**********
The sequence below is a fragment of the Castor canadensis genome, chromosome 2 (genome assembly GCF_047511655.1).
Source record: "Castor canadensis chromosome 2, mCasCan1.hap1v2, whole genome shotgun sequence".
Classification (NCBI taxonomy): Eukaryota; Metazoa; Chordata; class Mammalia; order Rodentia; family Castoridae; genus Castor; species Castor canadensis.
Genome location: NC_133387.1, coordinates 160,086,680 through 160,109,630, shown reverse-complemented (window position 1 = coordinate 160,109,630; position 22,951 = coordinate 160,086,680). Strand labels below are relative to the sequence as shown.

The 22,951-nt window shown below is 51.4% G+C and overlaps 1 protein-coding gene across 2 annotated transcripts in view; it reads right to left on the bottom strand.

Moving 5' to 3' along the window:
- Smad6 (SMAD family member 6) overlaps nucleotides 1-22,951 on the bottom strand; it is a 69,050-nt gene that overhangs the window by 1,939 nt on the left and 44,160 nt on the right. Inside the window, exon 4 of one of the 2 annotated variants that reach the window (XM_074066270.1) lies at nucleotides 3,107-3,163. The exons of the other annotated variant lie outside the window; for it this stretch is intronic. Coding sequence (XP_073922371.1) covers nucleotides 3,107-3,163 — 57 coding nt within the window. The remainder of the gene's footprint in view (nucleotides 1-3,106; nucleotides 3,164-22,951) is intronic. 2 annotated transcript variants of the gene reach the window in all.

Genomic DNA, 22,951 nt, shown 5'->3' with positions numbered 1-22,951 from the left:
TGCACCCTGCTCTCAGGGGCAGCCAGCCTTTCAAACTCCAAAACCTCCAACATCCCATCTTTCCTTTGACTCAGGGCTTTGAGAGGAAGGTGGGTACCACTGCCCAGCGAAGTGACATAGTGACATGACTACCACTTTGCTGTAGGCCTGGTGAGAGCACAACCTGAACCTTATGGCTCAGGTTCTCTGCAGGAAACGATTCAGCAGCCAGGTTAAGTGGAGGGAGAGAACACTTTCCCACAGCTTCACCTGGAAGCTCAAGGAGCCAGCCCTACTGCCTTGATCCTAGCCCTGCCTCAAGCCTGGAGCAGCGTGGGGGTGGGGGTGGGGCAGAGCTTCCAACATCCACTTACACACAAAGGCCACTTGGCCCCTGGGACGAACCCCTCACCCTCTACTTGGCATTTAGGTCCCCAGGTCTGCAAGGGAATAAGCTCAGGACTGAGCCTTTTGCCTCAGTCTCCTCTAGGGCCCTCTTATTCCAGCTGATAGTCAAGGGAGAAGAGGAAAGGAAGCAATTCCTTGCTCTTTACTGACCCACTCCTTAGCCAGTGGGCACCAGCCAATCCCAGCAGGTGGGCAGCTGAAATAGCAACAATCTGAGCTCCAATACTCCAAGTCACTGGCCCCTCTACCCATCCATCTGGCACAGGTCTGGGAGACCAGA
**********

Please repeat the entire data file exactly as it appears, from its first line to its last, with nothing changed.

The sequence below is a fragment of the Castor canadensis genome, chromosome 2 (genome assembly GCF_047511655.1).
Source record: "Castor canadensis chromosome 2, mCasCan1.hap1v2, whole genome shotgun sequence".
Classification (NCBI taxonomy): Eukaryota; Metazoa; Chordata; class Mammalia; order Rodentia; family Castoridae; genus Castor; species Castor canadensis.
Genome location: NC_133387.1, coordinates 160,086,680 through 160,109,630, shown reverse-complemented (window position 1 = coordinate 160,109,630; position 22,951 = coordinate 160,086,680). Strand labels below are relative to the sequence as shown.

The 22,951-nt window shown below is 51.4% G+C and overlaps 1 protein-coding gene across 2 annotated transcripts in view; it reads right to left on the bottom strand.

Moving 5' to 3' along the window:
- Smad6 (SMAD family member 6) overlaps nucleotides 1-22,951 on the bottom strand; it is a 69,050-nt gene that overhangs the window by 1,939 nt on the left and 44,160 nt on the right. Inside the window, exon 4 of one of the 2 annotated variants that reach the window (XM_074066270.1) lies at nucleotides 3,107-3,163. The exons of the other annotated variant lie outside the window; for it this stretch is intronic. Coding sequence (XP_073922371.1) covers nucleotides 3,107-3,163 — 57 coding nt within the window. The remainder of the gene's footprint in view (nucleotides 1-3,106; nucleotides 3,164-22,951) is intronic. 2 annotated transcript variants of the gene reach the window in all.

Genomic DNA, 22,951 nt, shown 5'->3' with positions numbered 1-22,951 from the left:
TGCACCCTGCTCTCAGGGGCAGCCAGCCTTTCAAACTCCAAAACCTCCAACATCCCATCTTTCCTTTGACTCAGGGCTTTGAGAGGAAGGTGGGTACCACTGCCCAGCGAAGTGACATAGTGACATGACTACCACTTTGCTGTAGGCCTGGTGAGAGCACAACCTGAACCTTATGGCTCAGGTTCTCTGCAGGAAACGATTCAGCAGCCAGGTTAAGTGGAGGGAGAGAACACTTTCCCACAGCTTCACCTGGAAGCTCAAGGAGCCAGCCCTACTGCCTTGATCCTAGCCCTGCCTCAAGCCTGGAGCAGCGTGGGGGTGGGGGTGGGGCAGAGCTTCCAACATCCACTTACACACAAAGGCCACTTGGCCCCTGGGACGAACCCCTCACCCTCTACTTGGCATTTAGGTCCCCAGGTCTGCAAGGGAATAAGCTCAGGACTGAGCCTTTTGCCTCAGTCTCCTCTAGGGCCCTCTTATTCCAGCTGATAGTCAAGGGAGAAGAGGAAAGGAAGCAATTCCTTGCTCTTTACTGACCCACTCCTTAGCCAGTGGGCACCAGCCAATCCCAGCAGGTGGGCAGCTGAAATAGCAACAATCTGAGCTCCAATACTCCAAGTCACTGGCCCCTCTACCCATCCATCTGGCACAGGTCTGGGAGACCAGA